• Stay calm and stay put!   If debris traps you under your desk, what can you do until rescuers arrive? Do you have a survival kit nearby? If not, you are trapped without food or water for several hours or maybe several days.

But, what if you have a 72-hour office survival kit stashed under the desk? Sit back, crack open the box, pull out your flashlight and wait in relative comfort with the non-perishable food and three-day supply of water you have on hand. Water in sport plastic bottles is great for this use, but remember to change the water on a regular basis.

Did you cut yourself on a broken vase as you were diving under the desk? No problem - the first aid kit in your 72 hour supplies will fix you up with a Band-Aid or even a substantial bandage, if you need it.

If trapped inside a building, a 72-hour kit could save your life or make you more comfortable for the duration. Life gets lonesome in a hurry if you have to live underneath a desk.

Suppose you are able to exit the building after the shaking stops. Your first thought is of home and family.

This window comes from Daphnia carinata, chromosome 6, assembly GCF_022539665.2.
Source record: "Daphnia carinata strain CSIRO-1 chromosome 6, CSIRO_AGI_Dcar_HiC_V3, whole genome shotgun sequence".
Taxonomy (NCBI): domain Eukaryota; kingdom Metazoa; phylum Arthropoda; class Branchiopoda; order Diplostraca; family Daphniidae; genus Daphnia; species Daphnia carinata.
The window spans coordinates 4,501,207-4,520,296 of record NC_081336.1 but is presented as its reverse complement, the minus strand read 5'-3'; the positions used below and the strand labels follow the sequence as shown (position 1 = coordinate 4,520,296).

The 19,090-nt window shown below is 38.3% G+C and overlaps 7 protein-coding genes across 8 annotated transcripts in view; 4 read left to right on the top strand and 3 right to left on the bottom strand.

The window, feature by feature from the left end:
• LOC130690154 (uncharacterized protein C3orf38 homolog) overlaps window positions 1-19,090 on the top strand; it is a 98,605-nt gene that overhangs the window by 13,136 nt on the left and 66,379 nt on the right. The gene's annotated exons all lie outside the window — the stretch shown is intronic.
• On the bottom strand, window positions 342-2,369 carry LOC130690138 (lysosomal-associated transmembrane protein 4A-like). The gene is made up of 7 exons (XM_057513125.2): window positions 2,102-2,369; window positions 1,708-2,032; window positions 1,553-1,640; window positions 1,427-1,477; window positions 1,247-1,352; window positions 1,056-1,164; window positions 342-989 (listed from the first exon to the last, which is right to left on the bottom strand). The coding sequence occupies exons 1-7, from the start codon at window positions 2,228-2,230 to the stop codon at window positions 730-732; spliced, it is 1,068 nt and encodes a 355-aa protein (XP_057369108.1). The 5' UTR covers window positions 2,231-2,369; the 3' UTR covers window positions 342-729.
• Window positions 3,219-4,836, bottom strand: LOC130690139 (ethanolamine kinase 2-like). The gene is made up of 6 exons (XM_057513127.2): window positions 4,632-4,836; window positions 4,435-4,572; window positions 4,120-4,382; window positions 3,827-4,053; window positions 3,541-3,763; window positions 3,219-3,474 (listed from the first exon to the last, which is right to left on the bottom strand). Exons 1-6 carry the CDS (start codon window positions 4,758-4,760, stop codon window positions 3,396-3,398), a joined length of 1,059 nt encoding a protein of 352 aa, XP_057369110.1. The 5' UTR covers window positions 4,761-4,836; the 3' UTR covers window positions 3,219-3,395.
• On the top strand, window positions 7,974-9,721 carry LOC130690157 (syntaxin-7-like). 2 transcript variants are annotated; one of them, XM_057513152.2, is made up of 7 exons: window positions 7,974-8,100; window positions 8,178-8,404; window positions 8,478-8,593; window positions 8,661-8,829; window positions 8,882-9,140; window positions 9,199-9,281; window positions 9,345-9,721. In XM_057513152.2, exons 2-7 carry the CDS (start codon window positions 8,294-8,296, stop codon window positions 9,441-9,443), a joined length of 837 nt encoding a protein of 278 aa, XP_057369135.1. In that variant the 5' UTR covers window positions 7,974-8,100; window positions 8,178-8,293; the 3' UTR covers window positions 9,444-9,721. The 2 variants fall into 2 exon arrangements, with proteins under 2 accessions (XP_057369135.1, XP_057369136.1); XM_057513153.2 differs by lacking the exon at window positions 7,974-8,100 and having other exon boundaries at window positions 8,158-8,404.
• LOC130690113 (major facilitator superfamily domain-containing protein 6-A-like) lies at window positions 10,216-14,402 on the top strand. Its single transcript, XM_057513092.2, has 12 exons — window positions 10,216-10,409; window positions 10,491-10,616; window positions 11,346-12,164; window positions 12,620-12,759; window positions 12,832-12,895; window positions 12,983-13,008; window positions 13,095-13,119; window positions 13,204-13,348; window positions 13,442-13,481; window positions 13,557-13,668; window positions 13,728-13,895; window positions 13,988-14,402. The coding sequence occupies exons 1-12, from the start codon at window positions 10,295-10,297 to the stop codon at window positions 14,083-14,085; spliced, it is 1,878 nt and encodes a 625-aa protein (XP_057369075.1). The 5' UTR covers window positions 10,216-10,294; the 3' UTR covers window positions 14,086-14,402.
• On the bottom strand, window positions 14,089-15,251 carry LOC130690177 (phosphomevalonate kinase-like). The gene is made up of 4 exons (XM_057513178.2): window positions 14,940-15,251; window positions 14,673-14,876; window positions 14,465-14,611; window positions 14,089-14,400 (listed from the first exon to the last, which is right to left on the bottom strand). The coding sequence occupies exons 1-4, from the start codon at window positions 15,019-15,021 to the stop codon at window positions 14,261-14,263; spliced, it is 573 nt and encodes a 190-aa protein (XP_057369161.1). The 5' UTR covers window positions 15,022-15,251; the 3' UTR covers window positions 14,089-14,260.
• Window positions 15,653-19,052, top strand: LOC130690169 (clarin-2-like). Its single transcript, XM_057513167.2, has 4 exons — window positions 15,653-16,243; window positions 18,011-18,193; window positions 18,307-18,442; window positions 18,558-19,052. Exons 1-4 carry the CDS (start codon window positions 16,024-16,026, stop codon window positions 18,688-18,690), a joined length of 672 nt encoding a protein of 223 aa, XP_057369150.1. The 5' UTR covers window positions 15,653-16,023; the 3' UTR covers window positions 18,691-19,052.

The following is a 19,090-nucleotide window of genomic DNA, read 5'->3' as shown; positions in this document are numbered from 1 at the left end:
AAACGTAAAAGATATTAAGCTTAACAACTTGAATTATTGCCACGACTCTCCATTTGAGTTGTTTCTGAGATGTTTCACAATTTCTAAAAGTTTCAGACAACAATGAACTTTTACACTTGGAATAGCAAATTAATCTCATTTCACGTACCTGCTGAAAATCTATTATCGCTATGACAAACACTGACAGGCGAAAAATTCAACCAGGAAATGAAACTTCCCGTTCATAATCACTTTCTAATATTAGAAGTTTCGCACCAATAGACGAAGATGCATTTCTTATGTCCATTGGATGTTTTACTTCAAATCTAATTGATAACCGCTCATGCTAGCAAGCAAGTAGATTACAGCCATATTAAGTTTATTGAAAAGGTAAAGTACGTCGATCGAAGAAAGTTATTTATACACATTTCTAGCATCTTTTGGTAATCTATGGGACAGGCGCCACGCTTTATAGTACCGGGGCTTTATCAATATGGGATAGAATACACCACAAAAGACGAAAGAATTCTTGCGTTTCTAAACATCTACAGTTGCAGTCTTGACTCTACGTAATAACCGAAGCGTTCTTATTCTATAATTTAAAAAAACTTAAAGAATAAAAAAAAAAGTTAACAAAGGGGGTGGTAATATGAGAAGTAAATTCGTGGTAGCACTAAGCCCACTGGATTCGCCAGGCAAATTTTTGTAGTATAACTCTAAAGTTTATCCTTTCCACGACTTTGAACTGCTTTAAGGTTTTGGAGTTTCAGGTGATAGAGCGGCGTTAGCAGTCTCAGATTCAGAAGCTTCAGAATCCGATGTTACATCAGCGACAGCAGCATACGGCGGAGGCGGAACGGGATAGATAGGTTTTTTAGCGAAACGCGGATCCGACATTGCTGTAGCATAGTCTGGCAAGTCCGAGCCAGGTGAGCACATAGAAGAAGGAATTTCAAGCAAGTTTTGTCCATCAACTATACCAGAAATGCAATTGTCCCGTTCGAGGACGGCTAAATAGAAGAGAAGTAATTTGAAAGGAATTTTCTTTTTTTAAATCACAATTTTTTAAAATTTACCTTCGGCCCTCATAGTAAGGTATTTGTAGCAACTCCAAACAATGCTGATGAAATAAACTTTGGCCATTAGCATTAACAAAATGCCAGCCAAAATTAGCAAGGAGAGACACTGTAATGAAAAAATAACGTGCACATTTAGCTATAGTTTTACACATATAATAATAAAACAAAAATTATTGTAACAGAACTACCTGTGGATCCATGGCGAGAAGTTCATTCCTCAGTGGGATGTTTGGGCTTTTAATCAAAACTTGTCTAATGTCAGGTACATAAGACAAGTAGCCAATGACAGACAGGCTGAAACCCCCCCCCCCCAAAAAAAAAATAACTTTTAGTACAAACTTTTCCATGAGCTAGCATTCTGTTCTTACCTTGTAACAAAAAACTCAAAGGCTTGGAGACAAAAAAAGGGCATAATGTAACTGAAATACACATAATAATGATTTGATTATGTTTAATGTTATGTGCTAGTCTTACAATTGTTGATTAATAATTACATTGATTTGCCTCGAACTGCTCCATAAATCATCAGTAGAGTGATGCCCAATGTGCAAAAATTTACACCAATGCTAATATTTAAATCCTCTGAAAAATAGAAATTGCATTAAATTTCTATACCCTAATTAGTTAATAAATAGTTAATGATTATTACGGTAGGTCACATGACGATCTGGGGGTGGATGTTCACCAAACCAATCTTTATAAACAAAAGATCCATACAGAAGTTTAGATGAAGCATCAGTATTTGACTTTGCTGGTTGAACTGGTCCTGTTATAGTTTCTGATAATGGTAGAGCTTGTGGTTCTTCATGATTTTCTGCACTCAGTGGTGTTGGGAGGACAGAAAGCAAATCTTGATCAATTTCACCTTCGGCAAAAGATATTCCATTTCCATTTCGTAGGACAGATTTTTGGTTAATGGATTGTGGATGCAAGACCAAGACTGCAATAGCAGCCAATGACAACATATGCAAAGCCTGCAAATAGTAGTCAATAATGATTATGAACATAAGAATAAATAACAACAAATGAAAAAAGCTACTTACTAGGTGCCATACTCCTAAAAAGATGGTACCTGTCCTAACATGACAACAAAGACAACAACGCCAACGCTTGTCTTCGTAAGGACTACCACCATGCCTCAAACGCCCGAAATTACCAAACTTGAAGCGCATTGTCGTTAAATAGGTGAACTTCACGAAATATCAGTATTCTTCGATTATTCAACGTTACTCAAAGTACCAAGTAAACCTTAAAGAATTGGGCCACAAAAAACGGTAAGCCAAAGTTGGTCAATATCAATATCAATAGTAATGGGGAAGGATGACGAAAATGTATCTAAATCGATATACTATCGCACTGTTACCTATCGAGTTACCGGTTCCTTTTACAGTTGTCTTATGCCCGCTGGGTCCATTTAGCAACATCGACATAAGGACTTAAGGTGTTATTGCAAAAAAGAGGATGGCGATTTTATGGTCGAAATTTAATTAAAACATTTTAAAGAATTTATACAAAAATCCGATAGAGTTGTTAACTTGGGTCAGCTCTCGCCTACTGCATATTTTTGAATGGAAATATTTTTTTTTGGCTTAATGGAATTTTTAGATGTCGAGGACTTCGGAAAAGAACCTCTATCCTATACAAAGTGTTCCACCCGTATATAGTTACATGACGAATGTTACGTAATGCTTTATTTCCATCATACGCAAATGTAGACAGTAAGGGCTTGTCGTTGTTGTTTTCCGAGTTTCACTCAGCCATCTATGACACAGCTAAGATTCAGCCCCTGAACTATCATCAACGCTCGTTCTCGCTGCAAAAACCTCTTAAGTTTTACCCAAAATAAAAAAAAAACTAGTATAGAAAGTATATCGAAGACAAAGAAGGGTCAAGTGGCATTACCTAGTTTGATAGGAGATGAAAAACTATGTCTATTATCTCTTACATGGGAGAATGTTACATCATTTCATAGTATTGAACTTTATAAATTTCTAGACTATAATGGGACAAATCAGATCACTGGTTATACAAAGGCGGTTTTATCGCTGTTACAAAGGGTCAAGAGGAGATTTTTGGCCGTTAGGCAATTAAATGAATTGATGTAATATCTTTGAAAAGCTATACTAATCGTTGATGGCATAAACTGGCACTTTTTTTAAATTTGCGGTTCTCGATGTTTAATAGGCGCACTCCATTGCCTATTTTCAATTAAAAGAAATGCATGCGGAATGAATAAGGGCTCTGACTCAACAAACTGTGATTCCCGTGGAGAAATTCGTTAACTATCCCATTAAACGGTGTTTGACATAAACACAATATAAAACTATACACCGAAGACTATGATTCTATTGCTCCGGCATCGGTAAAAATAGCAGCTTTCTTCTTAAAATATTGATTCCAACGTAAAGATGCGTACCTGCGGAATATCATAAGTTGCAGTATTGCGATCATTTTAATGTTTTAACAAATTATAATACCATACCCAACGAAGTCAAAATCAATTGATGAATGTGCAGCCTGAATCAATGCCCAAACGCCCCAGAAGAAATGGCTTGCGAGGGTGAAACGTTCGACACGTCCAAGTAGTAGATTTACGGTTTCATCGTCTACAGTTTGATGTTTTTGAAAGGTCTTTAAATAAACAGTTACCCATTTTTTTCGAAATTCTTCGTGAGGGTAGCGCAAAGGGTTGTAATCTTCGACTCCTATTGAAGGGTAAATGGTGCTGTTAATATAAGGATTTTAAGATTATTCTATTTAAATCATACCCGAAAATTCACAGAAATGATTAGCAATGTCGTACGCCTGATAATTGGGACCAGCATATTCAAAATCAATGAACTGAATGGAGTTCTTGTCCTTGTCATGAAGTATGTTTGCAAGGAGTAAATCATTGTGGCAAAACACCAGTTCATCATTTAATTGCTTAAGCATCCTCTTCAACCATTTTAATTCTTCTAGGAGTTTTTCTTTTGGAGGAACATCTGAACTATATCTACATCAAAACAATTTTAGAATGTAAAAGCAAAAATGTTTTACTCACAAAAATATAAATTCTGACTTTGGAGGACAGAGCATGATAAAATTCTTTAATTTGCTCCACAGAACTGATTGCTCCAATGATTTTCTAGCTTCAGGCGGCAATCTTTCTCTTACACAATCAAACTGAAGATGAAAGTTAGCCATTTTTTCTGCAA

• Drive home? No way - If the shaker was around the 6.5 - 7.5 on the Richter scale, every freeway bridge in the valley may be down, starting with the one at the entrance to the freeway close to your workplace.
  • What to do? I hope you brought your 72-hour kit out of the building with you. Better yet, do you have another kit in your car? Great! You're going to need it!

Do these disasters strike at high noon when the temperature is mild and balmy? Never!. They usually come when the weather is gray, mean and nasty. Do you have a heavy jacket, blanket or space blanket in your 72-hour kit or car? We do have cold winter temperatures nearly half the year, you know.